In the next three years, almost 10 million acres currently enrolled in the CRP program are scheduled to expire. If a participant chooses to take land out of the program before the contract expiration, the participant must return all payments received plus interest and a penalty.
|Economic Adjustment Open for Mills|
The Economic Adjustment Assistance provisions for US textile mills became effective as of Aug. 1.
Although neither regulations nor guidelines implementing the program have been issued by USDA, Bill Gillon, who serves as General Counsel for the NCC, suggested that all cotton fiber users should begin keeping records of their cotton fiber use as of Aug. 1 in anticipation of rules being issued. Users also should keep records concerning any expenditure they make subsequent to Aug. 1 that might be approved expenditures under the program.
Under the statute, contained in the ’08 farm bill, approved expenditures include those made to “acquire, construct, install, modernize, develop, convert, or expand land, plant, buildings, equipment, facilities, or machinery.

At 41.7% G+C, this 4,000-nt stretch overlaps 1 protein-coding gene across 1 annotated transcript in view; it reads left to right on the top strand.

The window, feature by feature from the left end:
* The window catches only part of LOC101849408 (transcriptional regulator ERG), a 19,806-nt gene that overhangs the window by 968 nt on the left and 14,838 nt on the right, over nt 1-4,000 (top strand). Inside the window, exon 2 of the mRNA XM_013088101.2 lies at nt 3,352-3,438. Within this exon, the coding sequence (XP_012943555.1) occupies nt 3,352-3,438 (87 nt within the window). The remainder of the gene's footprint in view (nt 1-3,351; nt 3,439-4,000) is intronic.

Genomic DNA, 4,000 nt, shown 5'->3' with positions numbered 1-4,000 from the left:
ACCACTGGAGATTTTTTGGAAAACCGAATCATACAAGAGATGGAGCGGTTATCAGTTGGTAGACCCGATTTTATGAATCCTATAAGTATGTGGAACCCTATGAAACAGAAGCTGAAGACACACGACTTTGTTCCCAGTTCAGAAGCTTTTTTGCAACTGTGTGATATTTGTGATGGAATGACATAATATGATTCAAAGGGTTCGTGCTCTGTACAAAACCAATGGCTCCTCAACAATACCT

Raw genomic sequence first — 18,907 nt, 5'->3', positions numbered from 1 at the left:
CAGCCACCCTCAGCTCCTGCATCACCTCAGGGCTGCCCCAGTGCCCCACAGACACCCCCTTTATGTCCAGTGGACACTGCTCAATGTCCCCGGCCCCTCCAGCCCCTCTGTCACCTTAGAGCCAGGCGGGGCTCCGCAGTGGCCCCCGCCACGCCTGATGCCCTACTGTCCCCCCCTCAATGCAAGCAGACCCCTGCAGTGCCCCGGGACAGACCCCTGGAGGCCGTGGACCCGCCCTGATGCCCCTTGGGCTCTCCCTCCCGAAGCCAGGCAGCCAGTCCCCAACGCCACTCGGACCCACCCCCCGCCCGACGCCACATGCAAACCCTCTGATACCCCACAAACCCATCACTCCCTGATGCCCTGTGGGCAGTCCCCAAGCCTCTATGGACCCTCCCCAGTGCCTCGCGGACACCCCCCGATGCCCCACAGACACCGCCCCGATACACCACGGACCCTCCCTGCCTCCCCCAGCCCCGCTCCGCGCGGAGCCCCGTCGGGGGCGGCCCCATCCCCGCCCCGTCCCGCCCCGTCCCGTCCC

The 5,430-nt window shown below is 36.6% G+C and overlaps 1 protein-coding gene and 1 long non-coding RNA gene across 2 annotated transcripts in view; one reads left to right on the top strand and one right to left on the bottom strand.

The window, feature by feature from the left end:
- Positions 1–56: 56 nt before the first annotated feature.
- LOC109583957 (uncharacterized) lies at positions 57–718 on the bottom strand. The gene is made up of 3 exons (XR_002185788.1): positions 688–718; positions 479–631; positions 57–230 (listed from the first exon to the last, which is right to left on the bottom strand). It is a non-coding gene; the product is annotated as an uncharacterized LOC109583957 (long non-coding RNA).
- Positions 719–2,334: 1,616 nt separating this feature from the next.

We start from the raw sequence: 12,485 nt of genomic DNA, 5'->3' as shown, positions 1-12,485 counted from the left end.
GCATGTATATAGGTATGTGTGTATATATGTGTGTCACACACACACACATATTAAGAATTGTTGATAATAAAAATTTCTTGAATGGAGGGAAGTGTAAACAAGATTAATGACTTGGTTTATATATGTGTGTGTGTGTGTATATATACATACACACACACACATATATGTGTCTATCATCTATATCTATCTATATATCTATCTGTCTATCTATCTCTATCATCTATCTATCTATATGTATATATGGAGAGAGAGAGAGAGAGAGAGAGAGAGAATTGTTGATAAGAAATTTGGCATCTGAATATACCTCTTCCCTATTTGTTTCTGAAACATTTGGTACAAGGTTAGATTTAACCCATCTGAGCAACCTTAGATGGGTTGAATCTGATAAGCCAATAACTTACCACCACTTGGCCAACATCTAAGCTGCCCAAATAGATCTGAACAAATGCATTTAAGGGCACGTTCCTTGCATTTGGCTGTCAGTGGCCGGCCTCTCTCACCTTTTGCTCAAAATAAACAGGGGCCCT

|Commodities Markets Bill Fails|
The House considered the Commodities Markets Transparency and Accountability Act of 2008 (HR 6604) under a procedure known as “suspension of the rules.” Because less than two-thirds of members voting (276-151) did not vote to approve legislation, under the suspension procedure, the measure failed.
The legislation could be brought back under rules that would require a majority vote, but amendments could be offered on off-shore drilling and other provisions.